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Topic: Question about solving for volume  (Read 5915 times)

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Offline 1337monk

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Question about solving for volume
« on: January 01, 2008, 08:12:08 PM »
How much volume does .10 mole of hydrogen occupy at STP? I am confused on how you turn the moles into volume.

Offline 1337monk

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Re: Question about solving for volume
« Reply #1 on: January 01, 2008, 08:18:53 PM »
i think i figured it out at 1.123mL is this correct?


and  1mL = 1cm3 correct?

Offline Alpha-Omega

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Re: Question about solving for volume
« Reply #2 on: January 01, 2008, 08:25:17 PM »
You do not turn moles into volume.  A mole is a quantity of a substance.  OK when I teach this I get the point across this way:

How many roses are in a dozen roses?  12 right
How many tires are in a dozen tires?  12 right
How many eggs in a dozen eggs?  12 right

So a mole contains exactly 6.022 x 10^23 objects or things.

A mole of tires has 6.022 x 10^23 tires
A mole of roses contains 6.022 x 10^23 roses
A mole of eggs has 6.022 x 10^23 eggs
A mole of ions has 6.022 x 10^23 ions in it
A mole of atoms has 6.022 x 10^23 atoms.....Do you get it????

Now for your chemistry problem you need to apply the Ideal Gas Law and the rule that a 1 mole of an ideal gas occupies a volume of 1 Liter at STP....

Here you do not have 1.0 mole you have 0.1 mole of gas and you have STP  and STP means standard temperature and pressure....25 C and 1 atm...use appropriate units.

Look at the data they give you...write down what STP iis:  they are specified temperature and pressure conditions....then look at the moles they give....it is not 1.0...it is a factor of 10 less it is 0.10 mole of hydrogen.

Use PV = nRT

Rearrange:  V = (nRT/P)

Plug in your data and solve.....make sure all your units are in the same system..

Offline Alpha-Omega

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Re: Question about solving for volume
« Reply #3 on: January 01, 2008, 08:31:00 PM »
OK...1 mL = 1 cm^3....that is correct.

I cannot answer the rest without seeing all the units you used in the equation.  Set up the equation with all the correct units and cancelling everything should leave you with VOLUME.   If you are reporting it in mL   you will be left only with mL in the equation.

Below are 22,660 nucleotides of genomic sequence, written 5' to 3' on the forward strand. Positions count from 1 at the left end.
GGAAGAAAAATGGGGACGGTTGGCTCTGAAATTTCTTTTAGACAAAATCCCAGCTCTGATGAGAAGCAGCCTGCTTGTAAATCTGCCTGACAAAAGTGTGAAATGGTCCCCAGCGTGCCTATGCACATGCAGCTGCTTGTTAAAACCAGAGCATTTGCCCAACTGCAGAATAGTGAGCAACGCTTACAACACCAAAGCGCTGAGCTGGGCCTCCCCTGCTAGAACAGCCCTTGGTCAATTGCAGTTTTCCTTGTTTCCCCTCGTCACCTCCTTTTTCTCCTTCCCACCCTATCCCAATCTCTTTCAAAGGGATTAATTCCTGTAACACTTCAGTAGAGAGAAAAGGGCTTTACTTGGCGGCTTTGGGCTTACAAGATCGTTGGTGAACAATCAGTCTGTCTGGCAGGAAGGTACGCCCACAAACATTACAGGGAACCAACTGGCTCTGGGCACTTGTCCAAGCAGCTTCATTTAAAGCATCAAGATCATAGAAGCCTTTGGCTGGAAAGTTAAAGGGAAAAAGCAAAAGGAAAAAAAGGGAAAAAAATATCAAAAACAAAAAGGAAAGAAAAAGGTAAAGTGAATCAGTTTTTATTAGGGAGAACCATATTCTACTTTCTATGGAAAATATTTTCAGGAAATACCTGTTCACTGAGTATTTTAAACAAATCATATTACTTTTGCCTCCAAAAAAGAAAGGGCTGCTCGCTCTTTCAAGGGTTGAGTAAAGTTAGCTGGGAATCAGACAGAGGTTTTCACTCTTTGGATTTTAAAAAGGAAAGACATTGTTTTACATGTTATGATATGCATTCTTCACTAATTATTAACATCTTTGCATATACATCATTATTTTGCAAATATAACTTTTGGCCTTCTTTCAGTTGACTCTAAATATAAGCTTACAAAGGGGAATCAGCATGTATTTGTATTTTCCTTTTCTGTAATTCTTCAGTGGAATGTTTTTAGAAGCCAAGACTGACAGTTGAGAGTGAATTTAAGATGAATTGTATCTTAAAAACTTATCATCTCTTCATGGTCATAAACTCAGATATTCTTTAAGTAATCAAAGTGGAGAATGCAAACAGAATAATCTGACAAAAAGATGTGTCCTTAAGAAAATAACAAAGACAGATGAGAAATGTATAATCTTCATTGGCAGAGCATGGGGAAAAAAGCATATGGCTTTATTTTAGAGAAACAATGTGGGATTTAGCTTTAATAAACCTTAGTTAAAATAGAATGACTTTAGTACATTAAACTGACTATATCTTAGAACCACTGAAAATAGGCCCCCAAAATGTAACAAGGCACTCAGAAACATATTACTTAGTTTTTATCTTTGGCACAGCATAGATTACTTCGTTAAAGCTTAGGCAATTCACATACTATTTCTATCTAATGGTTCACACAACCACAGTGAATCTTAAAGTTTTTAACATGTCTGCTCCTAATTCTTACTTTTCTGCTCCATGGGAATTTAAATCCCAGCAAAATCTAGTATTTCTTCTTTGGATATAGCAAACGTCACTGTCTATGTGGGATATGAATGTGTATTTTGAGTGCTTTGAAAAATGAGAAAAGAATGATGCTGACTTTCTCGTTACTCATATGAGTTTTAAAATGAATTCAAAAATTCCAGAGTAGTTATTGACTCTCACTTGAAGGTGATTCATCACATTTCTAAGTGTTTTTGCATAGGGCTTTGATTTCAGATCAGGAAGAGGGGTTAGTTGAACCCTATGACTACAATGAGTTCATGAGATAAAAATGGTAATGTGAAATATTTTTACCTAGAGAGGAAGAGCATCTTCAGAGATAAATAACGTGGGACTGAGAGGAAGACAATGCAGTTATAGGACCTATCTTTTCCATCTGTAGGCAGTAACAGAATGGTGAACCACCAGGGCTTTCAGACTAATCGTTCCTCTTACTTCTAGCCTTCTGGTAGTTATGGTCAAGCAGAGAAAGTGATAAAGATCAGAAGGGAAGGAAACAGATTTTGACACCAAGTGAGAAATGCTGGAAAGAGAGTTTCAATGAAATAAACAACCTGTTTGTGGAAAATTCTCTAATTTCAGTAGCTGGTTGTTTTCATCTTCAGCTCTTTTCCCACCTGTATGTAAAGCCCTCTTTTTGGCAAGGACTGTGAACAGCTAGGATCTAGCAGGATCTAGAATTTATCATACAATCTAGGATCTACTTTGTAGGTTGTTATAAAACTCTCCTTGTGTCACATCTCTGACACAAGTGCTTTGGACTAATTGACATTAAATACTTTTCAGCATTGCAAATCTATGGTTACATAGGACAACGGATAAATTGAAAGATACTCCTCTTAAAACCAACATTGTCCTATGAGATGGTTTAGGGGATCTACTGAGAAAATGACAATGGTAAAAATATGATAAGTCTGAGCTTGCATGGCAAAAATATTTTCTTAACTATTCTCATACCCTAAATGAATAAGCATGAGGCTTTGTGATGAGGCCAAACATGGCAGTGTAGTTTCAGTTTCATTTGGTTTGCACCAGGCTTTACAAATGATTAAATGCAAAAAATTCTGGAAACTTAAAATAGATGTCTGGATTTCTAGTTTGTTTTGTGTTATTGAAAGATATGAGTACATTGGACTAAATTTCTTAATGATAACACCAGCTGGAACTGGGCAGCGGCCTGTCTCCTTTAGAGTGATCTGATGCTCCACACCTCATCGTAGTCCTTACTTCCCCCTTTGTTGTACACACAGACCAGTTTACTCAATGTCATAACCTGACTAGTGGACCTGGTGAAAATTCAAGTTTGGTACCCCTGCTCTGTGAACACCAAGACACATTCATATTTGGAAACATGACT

Offline Borek

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Offline Borek

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Re: Question about solving for volume
« Reply #5 on: January 01, 2008, 08:42:21 PM »
Now for your chemistry problem you need to apply the Ideal Gas Law and the rule that a 1 mole of an ideal gas occupies a volume of 1 Liter at STP...

I am sure it is a typo ;)

22.4 L if anything. Problem is, nobody really knows what STP means.

http://en.wikipedia.org/wiki/Standard_conditions_for_temperature_and_pressure
« Last Edit: January 16, 2012, 03:02:22 PM by Arkcon »
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Offline Alpha-Omega

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Re: Question about solving for volume
« Reply #6 on: January 01, 2008, 08:46:51 PM »
OOPS yes sorry about that

Offline 1337monk

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Re: Question about solving for volume
« Reply #7 on: January 01, 2008, 09:01:14 PM »
thank you all for the H-E-L-P!  ;D

i think i got it now it occupies 2.351 L

STP - 273k   1 atm   .0861((L*atm)/(mol*k))

Offline Alpha-Omega

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Re: Question about solving for volume
« Reply #8 on: January 01, 2008, 09:15:14 PM »
OK...not being picky....but R = 0.0821 when using L·atm·K-1·mol-1

So I get V = 0.1 (0.0821) (273)/1 = 2.24L   which makes sense since 1 mole occupies 22.4 L then .1 mole occupies 10 times less the volume or 2.24L

Have to redeem myself for that TYPO....MY BAD....

Offline Alpha-Omega

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Re: Question about solving for volume
« Reply #9 on: January 01, 2008, 09:21:18 PM »
What you should be seeing from this problem is that NO MATH was required....and that P-Chem is SO EASY...all you need to know for basics are the units and the contants....you just had to know the rule that at STP 1 mole of any Ideal gas occupies 22.4L....so if you have 0.1 mole which is 10 times less moles than 1 mole it will occupy 10 times less volume or 2.24L.

Do you see how simple just move the decimal point to the left one place....

REDEEMED!!!!!!!!!!!!!!!!!!!!!!!!!!!!!!!!!!!!!! ;D

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